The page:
Saturday, 12 November 2016

005. A Different Gambit Declined

White: P. Dodd - BCCA thematic tournament, 2003

When I was around ten or eleven years old and competing in national junior training tournaments, I used to play the Göring Gambit (1 e4 e5 2 Nf3 Nc6 3 d4 exd4 4 c3), having learnt it from Leonard Barden's The Guardian Chess Book (signed copy). I won brilliancy prizes as well, perhaps partly because Mr. Barden was awarding them and I was playing "his" opening, but it helped that people usually accepted the pawn(s). Whatever its objective theoretical assessment, the Göring Gambit Accepted (with 4...dxc3 5 Bc4!? cxb2 6 Bxb2) is not easy for Black to defend over the board. In practical terms, declining with 4...d5 makes a lot of sense.

The game below is a Göring Gambit Declined. And yet if you look at the opening moves, you'll notice it begins 1 d4 d5 2 c4 Nc6 – in other words, as a Queen's Gambit Declined: Chigorin's Defence. Before no one writes in to complain, I'll reiterate that I did say “1 e4 e5 – or transpositions thereto”. And if you continue on to White's 8th move, you'll find that it reaches the same position as after 1 e4 e5 2 Nf3 Nc6 3 d4 exd4 4 c3 d5 5 exd5 Qxd5 6 cxd4 Bg4 7 Be2 Bb4+ 8 Nc3, which is indeed a Göring Gambit Declined.

I find that rather surprising myself – and it can seem much more so to White. As far as they're concerned, they're playing the Queen's Gambit and may have no idea the Göring Gambit even exists. Even worse, this is not a very good line for White anyway. After 8...Bxf3 9 Bxf3 Qc4! (as in F.Marshall-J.Capablanca, Lake Hopatcong 1926), Black scores an impressive 59.4% from 588 games in MegaBase. I've also done well (4/5 to date) from here – not least, I'm sure, because my opponents had never seen this position before; two in fact began with 1 Nf3, ruling out ...e7-e5 on their first move, and still ended up in an Open Game.

The most common course (after 9...Qc4) is 10 Bxc6+ bxc6 11 Qe2+ Qxe2+ 12 Kxe2, when White may have thoughts of exploiting a superior structure. In actuality their d-pawn is weaker than Black's doubled c-pawns. And sometimes you get a helpful a2-a3, driving the black bishop towards its desired post at b6, increasing the pressure on d4. In the game, too – where White offered the queen swap on b3 – Black has the more promising play. While White should expect to hold (the draw percentage is 47.8%), having to defend right from the opening clearly isn't the best use of the first move.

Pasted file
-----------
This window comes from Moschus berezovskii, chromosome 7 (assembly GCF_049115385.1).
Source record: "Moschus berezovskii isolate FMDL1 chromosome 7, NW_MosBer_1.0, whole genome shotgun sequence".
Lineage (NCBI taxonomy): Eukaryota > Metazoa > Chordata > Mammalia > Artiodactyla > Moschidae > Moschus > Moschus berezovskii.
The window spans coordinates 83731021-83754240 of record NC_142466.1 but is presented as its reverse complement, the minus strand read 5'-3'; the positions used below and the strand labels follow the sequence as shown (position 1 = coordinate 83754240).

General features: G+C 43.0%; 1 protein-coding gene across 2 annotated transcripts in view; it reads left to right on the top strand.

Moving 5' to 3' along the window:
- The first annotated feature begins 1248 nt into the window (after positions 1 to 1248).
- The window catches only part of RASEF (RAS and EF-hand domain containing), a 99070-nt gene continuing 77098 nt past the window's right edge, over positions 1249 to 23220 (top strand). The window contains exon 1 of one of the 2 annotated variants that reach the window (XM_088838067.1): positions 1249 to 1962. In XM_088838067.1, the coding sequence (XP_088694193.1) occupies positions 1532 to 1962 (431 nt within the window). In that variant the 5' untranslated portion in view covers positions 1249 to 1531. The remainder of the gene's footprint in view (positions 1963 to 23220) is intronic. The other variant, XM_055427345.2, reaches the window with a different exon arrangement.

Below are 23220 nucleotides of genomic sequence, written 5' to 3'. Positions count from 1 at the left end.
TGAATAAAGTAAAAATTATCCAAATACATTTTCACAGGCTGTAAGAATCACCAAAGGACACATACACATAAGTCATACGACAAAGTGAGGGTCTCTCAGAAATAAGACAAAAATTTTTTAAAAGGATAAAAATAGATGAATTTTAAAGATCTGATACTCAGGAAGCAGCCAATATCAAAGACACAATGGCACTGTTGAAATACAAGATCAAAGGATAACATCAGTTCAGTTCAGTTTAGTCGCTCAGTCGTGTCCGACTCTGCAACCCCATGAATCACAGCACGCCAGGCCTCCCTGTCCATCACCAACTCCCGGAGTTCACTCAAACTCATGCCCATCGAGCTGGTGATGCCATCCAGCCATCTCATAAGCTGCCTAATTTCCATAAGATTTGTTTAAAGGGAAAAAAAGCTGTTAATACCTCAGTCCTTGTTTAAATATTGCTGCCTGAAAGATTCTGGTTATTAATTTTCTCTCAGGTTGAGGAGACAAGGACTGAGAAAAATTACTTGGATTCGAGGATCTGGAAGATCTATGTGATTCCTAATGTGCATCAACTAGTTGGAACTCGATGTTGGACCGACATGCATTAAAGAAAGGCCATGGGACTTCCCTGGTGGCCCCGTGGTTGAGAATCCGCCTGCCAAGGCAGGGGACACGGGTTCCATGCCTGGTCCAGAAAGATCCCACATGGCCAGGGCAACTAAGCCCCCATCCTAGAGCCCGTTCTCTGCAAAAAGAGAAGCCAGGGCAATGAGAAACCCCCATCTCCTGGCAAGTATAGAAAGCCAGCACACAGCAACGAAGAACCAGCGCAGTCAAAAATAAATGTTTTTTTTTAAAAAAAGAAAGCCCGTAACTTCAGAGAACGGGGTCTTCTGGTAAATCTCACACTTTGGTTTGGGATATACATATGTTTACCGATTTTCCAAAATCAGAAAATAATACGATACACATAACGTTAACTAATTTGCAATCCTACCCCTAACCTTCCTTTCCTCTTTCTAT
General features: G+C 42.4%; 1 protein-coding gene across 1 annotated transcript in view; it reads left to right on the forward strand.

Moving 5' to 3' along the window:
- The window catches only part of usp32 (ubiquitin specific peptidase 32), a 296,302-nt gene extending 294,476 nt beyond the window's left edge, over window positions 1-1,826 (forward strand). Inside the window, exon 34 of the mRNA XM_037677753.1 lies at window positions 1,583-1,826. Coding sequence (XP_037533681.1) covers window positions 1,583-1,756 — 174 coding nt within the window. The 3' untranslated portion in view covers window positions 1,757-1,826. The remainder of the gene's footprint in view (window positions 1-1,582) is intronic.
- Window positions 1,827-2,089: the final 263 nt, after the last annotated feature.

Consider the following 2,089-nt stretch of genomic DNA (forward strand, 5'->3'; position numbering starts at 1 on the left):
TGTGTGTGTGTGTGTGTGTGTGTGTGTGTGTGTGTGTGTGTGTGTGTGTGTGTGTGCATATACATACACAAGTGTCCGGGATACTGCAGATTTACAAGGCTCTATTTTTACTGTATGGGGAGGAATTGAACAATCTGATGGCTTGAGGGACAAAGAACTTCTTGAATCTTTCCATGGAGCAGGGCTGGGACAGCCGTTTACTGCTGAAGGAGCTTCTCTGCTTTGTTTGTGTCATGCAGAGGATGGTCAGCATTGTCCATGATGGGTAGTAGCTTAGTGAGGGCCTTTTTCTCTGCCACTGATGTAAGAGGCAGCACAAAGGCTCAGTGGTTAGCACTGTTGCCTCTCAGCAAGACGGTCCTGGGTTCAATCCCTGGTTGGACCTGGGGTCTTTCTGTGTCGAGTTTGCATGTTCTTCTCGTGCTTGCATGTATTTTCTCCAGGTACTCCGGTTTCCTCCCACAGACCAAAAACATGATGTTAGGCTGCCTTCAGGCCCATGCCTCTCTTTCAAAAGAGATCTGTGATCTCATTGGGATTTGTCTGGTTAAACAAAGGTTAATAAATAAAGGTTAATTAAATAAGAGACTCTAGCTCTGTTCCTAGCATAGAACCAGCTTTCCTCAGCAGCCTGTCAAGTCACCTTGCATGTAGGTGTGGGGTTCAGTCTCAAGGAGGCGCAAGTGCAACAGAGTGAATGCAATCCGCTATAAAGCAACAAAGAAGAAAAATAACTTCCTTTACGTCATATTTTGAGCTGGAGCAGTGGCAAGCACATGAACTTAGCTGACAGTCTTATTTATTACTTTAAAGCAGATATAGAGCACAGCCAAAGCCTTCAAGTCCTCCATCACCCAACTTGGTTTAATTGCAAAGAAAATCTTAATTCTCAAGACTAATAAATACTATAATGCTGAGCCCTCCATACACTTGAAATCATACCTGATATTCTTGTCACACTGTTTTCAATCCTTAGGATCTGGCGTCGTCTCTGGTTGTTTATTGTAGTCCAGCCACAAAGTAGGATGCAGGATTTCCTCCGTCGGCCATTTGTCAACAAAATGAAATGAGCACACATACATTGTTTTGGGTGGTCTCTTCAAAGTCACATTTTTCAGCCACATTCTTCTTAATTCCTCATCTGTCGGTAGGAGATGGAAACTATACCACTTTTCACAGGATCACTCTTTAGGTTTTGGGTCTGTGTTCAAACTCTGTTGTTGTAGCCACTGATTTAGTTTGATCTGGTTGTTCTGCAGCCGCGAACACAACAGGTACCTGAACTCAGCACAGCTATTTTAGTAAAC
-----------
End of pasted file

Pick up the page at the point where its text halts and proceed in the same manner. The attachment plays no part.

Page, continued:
Incidentally, there's another surprise lurking after Black's 4...e5!?. The critical response is reckoned to be 5 Qb3 Bxf3 6 gxf3, as Steinitz played (twice) against Chigorin in their 1889 World Championship match. But if an unwary opponent tries instead to keep things solid with 5 Be2, then 5...e4 6 Nfd2 Bxe2 takes the game unexpectedly into a reversed French Defence, in essence a reversed Alekhine-Chatard Attack (1 e4 e6 2 d4 d5 3 Nc3 Nf6 4 Bg5 Be7 5 e5 Nfd7 6 h4!? with 6...c5 7 Bxe7; the omitted ...h7-h5 is not significant), when the natural 7 Qxe2?! Nb4! already sees White in difficulties. Checking my files, I discover that I've won an online game ( 2004) with this against a “Jonathan Dodd”. Okay, it's probably just a coincidence.


  1. Replies
    1. Yes, Ljubojevic and Velimirovic used to play that way. It makes little difference though: after 10 Qb3, Black's percentage is much the same (60.0% from 201 games in MegaBase).

  2. The Göring Gambit is a long-standing favourite of mine. In the 4...d5 declining variation Mark Nieuweboer has suggested 5.exd5 Qxd5 6.cxd4 Bg4 7.Nc3 Bb4 (7...Bxf3!? leads to a rather sharp and unbalanced endgame) 8.Be3, rather than 8.Be2. This avoids Capablanca's line with ...Qc4, and generally leads to typical isolated queen's pawn positions with queens still on the board.

    But via the Chigorin Defence transposition (which I first found out about via one of John Watson's book reviews) White has already played Be2 and so White can't avoid the line with ...Qc4. It's objectively equal but scores very well for Black in practice, probably because it throws White into positions that most Göring gambiteers and Queen's Gambit players are uncomfortable with.

    I also prefer the 10.Qb3 line to 10.Bxc6+ from White's perspective; if nothing else it keeps more pieces on the board, giving greater scope to outplay the opponent. But in practice I have always strived to avoid it altogether.

    1. Hi Ian. Nice to see you back blogging. Yes, via the standard move order, 8 Be3 seems moderately more interesting, intending 8...0-0-0 9 a3 presumably? (i.e. rather than 9 Be2 Bxf3 10 Bxf3 Qc4 again). But it's been a very long time since I played the Göring from the White side.

    2. Yes, good point, I think in my original look at the line I had given 8...0-0-0 9.Be2 and forgotten that Black can still go 9...Bxf3 10.Bxf3 Qc4.
      After 9.a3 the computer likes 9...Bxc3+ 10.bxc3 Qa5, probably because after, say, 11.Rc1 Nf6 12.Be2 Nd5 13.Qd3 Qxa3 14.0-0, Black goes a pawn ahead. However, in the final position of that line I would rather be White due to the open a and b-files pointing towards Black's king.